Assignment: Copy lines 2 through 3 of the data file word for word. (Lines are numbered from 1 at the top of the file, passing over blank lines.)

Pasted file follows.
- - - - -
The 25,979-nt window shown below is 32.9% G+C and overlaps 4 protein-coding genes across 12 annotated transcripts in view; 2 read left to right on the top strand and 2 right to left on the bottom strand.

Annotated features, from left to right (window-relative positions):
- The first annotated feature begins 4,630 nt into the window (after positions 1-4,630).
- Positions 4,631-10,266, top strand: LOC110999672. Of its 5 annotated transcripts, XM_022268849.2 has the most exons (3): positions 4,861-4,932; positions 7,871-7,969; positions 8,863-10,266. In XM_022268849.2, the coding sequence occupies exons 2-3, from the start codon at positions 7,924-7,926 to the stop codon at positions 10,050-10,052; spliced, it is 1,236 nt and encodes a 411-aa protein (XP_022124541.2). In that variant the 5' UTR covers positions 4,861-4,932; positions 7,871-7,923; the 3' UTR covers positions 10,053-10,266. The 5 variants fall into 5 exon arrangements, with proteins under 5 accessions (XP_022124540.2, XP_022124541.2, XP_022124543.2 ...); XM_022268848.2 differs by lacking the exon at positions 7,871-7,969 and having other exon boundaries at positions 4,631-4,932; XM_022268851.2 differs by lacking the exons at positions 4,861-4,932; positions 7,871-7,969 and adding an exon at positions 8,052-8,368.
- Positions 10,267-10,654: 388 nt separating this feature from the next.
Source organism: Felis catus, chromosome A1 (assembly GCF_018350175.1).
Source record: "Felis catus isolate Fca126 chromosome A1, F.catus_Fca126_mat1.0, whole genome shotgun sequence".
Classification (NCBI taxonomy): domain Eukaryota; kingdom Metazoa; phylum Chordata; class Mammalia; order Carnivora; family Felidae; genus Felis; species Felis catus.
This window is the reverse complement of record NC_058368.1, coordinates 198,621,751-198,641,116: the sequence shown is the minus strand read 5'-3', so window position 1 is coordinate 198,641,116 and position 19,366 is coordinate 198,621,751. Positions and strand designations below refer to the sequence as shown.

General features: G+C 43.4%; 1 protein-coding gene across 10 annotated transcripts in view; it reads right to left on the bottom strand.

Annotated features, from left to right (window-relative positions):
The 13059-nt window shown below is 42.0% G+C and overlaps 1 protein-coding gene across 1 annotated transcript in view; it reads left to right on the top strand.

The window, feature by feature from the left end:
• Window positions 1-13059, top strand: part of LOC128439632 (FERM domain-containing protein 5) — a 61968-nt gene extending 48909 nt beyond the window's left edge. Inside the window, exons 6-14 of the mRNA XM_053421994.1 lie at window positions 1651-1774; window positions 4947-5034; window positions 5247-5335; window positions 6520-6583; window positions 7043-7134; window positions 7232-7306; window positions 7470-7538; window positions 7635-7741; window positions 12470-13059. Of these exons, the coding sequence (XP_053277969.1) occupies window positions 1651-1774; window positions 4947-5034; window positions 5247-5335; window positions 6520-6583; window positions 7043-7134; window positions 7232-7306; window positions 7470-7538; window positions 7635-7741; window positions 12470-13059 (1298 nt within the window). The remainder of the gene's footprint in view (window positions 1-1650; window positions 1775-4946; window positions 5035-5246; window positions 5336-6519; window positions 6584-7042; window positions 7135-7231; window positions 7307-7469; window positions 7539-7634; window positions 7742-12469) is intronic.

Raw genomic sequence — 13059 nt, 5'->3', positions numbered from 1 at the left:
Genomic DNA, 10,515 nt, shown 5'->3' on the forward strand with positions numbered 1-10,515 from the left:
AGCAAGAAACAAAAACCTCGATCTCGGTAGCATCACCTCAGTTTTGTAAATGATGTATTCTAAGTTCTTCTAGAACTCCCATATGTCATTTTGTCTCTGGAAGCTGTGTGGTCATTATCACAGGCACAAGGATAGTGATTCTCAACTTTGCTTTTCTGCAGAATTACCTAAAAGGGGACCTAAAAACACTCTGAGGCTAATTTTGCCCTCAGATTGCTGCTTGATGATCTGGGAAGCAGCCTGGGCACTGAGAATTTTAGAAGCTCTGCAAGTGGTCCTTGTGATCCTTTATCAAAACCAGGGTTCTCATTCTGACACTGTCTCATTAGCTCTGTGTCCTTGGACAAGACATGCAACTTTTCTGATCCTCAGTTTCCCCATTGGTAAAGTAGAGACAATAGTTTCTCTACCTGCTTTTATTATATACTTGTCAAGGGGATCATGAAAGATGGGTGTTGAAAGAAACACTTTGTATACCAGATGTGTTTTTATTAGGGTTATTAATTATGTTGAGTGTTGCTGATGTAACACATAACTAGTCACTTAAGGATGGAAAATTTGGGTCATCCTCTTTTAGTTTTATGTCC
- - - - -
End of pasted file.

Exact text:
Annotated features, from left to right (window-relative positions):
- The first annotated feature begins 4,630 nt into the window (after positions 1-4,630).